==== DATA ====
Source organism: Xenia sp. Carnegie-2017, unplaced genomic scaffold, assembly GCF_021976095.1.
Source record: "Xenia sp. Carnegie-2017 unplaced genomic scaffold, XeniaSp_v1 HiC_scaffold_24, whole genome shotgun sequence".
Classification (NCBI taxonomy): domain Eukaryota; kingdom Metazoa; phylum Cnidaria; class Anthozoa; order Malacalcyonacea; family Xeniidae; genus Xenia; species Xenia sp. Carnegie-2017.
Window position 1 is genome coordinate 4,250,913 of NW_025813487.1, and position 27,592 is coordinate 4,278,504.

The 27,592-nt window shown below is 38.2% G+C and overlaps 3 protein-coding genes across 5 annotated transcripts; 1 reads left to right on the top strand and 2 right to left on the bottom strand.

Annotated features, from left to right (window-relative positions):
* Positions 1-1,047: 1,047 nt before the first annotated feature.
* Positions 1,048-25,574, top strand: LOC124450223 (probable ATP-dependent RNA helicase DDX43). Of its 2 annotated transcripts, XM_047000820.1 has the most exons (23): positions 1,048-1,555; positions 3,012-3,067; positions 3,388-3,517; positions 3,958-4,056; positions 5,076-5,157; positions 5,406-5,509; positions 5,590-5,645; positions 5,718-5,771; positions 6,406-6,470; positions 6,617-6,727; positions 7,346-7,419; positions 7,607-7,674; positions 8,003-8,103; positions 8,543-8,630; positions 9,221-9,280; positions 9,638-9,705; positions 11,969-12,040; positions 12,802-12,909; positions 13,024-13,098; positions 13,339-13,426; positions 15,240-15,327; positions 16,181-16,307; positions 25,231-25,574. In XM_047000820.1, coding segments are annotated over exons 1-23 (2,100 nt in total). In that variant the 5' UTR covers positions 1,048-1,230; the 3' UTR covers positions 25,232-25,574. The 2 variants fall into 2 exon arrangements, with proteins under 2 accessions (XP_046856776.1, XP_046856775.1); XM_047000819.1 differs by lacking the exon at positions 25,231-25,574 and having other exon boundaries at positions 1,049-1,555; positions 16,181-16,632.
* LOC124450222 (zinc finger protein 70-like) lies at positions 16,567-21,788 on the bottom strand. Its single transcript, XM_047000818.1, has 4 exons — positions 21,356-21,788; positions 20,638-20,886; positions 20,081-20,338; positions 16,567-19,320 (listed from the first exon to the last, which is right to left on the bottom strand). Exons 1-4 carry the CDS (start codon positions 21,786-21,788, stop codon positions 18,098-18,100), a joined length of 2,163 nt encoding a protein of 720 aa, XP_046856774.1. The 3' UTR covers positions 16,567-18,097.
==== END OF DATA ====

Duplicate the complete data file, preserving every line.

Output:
Source organism: Xenia sp. Carnegie-2017, unplaced genomic scaffold, assembly GCF_021976095.1.
Source record: "Xenia sp. Carnegie-2017 unplaced genomic scaffold, XeniaSp_v1 HiC_scaffold_24, whole genome shotgun sequence".
Classification (NCBI taxonomy): domain Eukaryota; kingdom Metazoa; phylum Cnidaria; class Anthozoa; order Malacalcyonacea; family Xeniidae; genus Xenia; species Xenia sp. Carnegie-2017.
Window position 1 is genome coordinate 4,250,913 of NW_025813487.1, and position 27,592 is coordinate 4,278,504.

The 27,592-nt window shown below is 38.2% G+C and overlaps 3 protein-coding genes across 5 annotated transcripts; 1 reads left to right on the top strand and 2 right to left on the bottom strand.

Annotated features, from left to right (window-relative positions):
* Positions 1-1,047: 1,047 nt before the first annotated feature.
* Positions 1,048-25,574, top strand: LOC124450223 (probable ATP-dependent RNA helicase DDX43). Of its 2 annotated transcripts, XM_047000820.1 has the most exons (23): positions 1,048-1,555; positions 3,012-3,067; positions 3,388-3,517; positions 3,958-4,056; positions 5,076-5,157; positions 5,406-5,509; positions 5,590-5,645; positions 5,718-5,771; positions 6,406-6,470; positions 6,617-6,727; positions 7,346-7,419; positions 7,607-7,674; positions 8,003-8,103; positions 8,543-8,630; positions 9,221-9,280; positions 9,638-9,705; positions 11,969-12,040; positions 12,802-12,909; positions 13,024-13,098; positions 13,339-13,426; positions 15,240-15,327; positions 16,181-16,307; positions 25,231-25,574. In XM_047000820.1, coding segments are annotated over exons 1-23 (2,100 nt in total). In that variant the 5' UTR covers positions 1,048-1,230; the 3' UTR covers positions 25,232-25,574. The 2 variants fall into 2 exon arrangements, with proteins under 2 accessions (XP_046856776.1, XP_046856775.1); XM_047000819.1 differs by lacking the exon at positions 25,231-25,574 and having other exon boundaries at positions 1,049-1,555; positions 16,181-16,632.
* LOC124450222 (zinc finger protein 70-like) lies at positions 16,567-21,788 on the bottom strand. Its single transcript, XM_047000818.1, has 4 exons — positions 21,356-21,788; positions 20,638-20,886; positions 20,081-20,338; positions 16,567-19,320 (listed from the first exon to the last, which is right to left on the bottom strand). Exons 1-4 carry the CDS (start codon positions 21,786-21,788, stop codon positions 18,098-18,100), a joined length of 2,163 nt encoding a protein of 720 aa, XP_046856774.1. The 3' UTR covers positions 16,567-18,097.